Workers Tire of Disorganized Meetings
No one disputes the need for staff meetings.
But do they have to be so time-consuming? And do organizers and participants have to be so rude?
"My first recollection is utter and complete boredom because they could all be over in 10 percent of the time," said Jean Marie Fish, who recently retired after working 28 years in corporate media and media buying for Unilever, first in Englewood Cliffs and later in Manhattan.
Fish is not alone. Disorganized, rambling meetings top the list of pet peeves, cited by 27 percent of workers polled by Princeton-based Opinion Research Corp.
"Structured business meetings with a closely followed agenda are often the most productive, particularly when attention spans can be short," said Jeff Resnick, president of Opinion Research USA. "A disorganized meeting is a disengaged meeting that will rarely result in the desired outcomes."
The second-ranked complaint is people who interrupt their peers and try to dominate the meeting. It was cited by 17 percent of those polls, one point ahead of cellphone interruptions.
The top five also included people who fall asleep in meetings (9 percent) and meetings with no bathroom breaks (8 percent).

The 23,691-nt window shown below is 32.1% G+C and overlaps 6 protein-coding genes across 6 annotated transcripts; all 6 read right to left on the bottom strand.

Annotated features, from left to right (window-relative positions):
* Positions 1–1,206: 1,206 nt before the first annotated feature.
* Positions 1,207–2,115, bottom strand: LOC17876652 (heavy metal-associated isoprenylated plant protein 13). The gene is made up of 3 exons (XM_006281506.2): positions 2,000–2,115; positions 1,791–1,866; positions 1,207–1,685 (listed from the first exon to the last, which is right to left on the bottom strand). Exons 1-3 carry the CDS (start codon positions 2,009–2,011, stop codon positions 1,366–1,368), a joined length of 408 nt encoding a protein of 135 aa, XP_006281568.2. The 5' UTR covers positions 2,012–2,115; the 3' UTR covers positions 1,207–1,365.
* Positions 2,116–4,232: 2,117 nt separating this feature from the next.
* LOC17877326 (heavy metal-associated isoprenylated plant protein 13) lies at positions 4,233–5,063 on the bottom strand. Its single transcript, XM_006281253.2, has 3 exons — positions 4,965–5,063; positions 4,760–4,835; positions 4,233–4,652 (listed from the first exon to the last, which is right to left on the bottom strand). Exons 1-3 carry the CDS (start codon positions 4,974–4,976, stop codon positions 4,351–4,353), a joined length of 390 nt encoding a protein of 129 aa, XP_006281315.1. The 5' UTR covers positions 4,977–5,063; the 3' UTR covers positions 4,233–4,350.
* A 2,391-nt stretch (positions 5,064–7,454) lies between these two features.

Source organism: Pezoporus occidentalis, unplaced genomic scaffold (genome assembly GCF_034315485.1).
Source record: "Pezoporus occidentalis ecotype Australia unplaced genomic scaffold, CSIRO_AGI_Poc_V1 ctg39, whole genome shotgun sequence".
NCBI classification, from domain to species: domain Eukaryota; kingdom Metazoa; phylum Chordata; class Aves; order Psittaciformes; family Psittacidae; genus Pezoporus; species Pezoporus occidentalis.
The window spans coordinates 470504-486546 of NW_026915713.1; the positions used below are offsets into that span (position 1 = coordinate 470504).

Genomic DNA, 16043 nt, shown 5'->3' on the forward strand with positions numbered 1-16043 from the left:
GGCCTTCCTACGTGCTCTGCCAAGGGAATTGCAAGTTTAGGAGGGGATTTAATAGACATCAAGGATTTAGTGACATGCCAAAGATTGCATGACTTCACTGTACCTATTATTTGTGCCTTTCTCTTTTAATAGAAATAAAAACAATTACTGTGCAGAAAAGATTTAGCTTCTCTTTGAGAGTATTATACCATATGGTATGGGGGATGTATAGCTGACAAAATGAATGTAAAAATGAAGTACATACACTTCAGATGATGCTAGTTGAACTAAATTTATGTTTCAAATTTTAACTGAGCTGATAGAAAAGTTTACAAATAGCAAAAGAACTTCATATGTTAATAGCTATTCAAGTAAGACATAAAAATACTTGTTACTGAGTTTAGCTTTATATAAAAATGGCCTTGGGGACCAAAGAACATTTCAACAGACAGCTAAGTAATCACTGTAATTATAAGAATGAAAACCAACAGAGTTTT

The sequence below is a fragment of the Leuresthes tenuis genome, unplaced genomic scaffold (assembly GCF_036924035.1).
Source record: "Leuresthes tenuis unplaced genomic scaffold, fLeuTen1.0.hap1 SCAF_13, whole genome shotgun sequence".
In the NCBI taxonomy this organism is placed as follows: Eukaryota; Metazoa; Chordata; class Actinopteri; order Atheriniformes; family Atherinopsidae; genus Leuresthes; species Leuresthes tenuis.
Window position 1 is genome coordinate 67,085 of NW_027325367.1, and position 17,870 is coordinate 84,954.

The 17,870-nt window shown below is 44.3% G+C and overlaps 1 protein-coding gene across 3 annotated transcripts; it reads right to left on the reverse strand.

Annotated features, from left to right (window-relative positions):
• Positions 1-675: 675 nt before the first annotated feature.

The survey also showed that coming late or leaving early is less of a concern than disorganized meetings or those in which the leader allows one person to dominate with what one executive called "useless or irrelevant information downloads to the group."
"We call those people the 'human rain-delay,' " said Ski Austin of Tenafly, the National Basketball Association's executive vice president for events and attractions.
Although cellphone interruptions rank high on the list, workers evidently find Blackberry use in meetings less intrusive, placing it eighth at 5 percent.
But it is a growing problem, and "my No. 1 pet peeve," Austin said.
"It used to be that you could gather a group of people with a single-purpose topic into a conference room and have the full attention by having removed them from the potential distractions within their own workspace," he said.
"Now, unless you have a Blackberry embargo, one constantly finds heads down and hands flicking emails back to various co-workers or contacts during your meeting," Austin said.
"While many people are hesitant to actively stand up and leave the room to take a cellphone call, those same people think nothing of a quick email to so-and-so, as it doesn't cause the same disruption," he said.
"It's really annoying when you know people in the meeting are emailing each other."
Even so, it can come in handy.
"I was in one of those deadly, never-ending meetings, so I hit the speed dial on my Blackberry to have it call my cellphone, and left the room to 'take that call,' " Austin said.
"Sometimes, technology can work in your favor as well!"